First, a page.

Rolling Meadows’ Max Christie discusses ‘complex’ senior season

The Michigan State-bound guard, who is a consensus top-20 talent in the country and the top-ranked prospect in Illinois, hasn’t been seen in almost a year.

SHARE Rolling Meadows’ Max Christie discusses ‘complex’ senior season
Rolling Meadows’ Max Christie (12) shoots the ball against Fenwick last season.

Rolling Meadows’ Max Christie (12) shoots the ball against Fenwick last season.

Kirsten Stickney/For the Sun-Times

There is no question that standout players in Illinois over the years have been put on a basketball pedestal, especially the early-hyped ones who live up to the billing and have all eyes on them as a senior. 

Max Christie is about to start his senior season at Rolling Meadows. The Michigan State-bound guard, who is a consensus top 20 talent in the country and the top-ranked prospect in Illinois, hasn’t been seen in almost a year. 

We caught up with the uber-talented Christie on a range of topics. This interview was conducted before the Illinois Department of Public Health’s announcement that there would be a basketball season.

In one word, can you summarize or describe your senior year up to this point?

CHRISTIE: Complex.

You would be in the middle of your senior season right now under normal circumstances. What part of high school basketball have you been missing the most?

CHRISTIE:I think the atmosphere at most of our games. When we play an in-conference rival or even a showcase or tournament game, the energy from fans to spectators is always a fun thing to be a part of. Also, simply just playing basketball with my teammates on a Friday night is something that is always fun and something I look forward to.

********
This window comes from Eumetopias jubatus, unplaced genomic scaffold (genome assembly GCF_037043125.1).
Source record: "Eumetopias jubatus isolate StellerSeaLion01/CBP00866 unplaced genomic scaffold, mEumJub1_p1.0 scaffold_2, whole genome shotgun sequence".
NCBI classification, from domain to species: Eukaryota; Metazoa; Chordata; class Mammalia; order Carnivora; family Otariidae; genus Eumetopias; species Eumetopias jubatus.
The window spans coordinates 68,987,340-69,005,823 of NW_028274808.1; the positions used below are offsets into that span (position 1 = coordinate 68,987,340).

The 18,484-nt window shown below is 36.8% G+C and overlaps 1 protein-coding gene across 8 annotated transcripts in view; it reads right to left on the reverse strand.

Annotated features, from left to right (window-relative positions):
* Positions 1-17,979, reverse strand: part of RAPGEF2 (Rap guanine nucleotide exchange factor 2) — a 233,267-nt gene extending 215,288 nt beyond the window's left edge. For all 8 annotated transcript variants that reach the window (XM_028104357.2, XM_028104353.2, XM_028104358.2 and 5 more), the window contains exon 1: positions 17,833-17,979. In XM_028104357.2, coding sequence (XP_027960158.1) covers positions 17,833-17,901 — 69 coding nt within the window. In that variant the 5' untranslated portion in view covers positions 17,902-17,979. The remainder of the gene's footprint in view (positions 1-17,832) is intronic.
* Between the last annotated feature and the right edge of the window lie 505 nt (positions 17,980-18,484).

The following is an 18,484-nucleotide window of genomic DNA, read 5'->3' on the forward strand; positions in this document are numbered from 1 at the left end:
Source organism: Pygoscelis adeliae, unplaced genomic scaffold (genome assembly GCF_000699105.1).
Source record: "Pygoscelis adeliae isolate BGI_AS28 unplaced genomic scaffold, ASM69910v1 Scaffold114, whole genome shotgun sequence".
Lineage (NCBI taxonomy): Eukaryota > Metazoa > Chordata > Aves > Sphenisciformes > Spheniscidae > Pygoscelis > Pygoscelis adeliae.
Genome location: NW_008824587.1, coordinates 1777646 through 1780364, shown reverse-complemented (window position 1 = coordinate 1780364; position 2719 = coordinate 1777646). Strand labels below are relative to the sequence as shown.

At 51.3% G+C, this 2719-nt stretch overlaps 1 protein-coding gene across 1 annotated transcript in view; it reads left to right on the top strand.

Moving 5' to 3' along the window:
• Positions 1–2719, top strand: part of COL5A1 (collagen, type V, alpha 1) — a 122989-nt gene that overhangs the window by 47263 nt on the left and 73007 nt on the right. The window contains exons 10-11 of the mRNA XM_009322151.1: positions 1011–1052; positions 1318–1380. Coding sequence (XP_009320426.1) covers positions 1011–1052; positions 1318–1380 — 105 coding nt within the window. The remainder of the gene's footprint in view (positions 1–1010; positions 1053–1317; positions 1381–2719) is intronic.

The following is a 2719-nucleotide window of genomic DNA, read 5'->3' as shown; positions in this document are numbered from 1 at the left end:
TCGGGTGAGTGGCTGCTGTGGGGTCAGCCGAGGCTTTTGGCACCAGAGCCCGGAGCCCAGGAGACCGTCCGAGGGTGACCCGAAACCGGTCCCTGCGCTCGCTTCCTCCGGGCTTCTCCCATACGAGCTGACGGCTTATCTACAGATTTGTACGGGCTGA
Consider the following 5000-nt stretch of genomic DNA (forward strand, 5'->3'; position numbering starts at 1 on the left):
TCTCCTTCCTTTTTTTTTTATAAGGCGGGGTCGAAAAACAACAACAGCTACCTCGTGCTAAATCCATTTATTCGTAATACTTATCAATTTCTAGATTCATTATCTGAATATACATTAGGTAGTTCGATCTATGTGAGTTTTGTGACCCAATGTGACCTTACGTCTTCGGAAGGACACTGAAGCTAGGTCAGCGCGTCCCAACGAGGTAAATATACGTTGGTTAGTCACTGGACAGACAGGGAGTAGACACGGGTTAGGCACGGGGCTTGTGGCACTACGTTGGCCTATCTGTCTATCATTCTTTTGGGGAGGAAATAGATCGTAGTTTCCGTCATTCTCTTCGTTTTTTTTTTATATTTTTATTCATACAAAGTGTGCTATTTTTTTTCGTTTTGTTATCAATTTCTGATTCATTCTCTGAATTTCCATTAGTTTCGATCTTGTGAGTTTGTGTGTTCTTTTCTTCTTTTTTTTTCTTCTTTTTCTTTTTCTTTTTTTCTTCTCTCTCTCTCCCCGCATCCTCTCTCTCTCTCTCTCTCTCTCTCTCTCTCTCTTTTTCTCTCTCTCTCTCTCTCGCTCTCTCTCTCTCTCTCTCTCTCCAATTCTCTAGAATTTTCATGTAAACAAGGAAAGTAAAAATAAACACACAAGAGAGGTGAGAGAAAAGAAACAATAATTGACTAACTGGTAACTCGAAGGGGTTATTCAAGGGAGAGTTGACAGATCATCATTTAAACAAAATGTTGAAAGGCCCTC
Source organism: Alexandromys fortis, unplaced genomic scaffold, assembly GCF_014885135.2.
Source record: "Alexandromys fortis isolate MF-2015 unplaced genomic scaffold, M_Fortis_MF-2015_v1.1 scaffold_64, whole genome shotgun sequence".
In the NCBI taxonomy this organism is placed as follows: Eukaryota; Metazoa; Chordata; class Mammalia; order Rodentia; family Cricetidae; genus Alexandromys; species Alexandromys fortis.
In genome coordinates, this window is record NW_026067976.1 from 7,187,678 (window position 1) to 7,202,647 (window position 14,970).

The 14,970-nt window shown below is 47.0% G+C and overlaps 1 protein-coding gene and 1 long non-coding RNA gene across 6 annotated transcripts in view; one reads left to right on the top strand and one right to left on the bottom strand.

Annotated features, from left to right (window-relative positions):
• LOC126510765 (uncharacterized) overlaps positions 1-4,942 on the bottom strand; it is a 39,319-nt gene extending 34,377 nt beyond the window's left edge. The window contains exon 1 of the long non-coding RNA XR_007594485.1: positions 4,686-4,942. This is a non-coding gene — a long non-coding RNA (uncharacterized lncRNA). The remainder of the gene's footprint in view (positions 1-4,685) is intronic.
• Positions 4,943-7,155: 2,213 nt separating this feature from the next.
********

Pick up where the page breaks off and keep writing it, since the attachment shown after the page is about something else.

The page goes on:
Whether it’s with the game of basketball or life itself, is there something you believe you’ve learned during the difficult times of the past year? Is there a positive you can find or take away from all of this?

CHRISTIE:I think the biggest thing I’ve learned from this past year would be the importance of being grateful and humble. It’s been evident this past year that things can be taken away from us in an instant. Whether it’s major public figures like Kobe Bryant or Chadwick Boseman passing away, to our uncertain high school season, we should cherish every moment we have with our families and friends and everything that is special to us. 

You could have left the state, gone on to play for a high-profile prep school. What kept you in Illinois and what went into that decision to stay?

CHRISTIE:I feel like there wasn’t a big reason for me to leave where I was at. Although playing is important, I also felt that it was important to look at this “down time” as an off-season for me. Working hard multiple times a day both on the court, in the weight room, and in life. Also, the Rolling Meadows community and school has provided me with lots of support and guidance and I felt that it didn’t make sense to leave such a great place.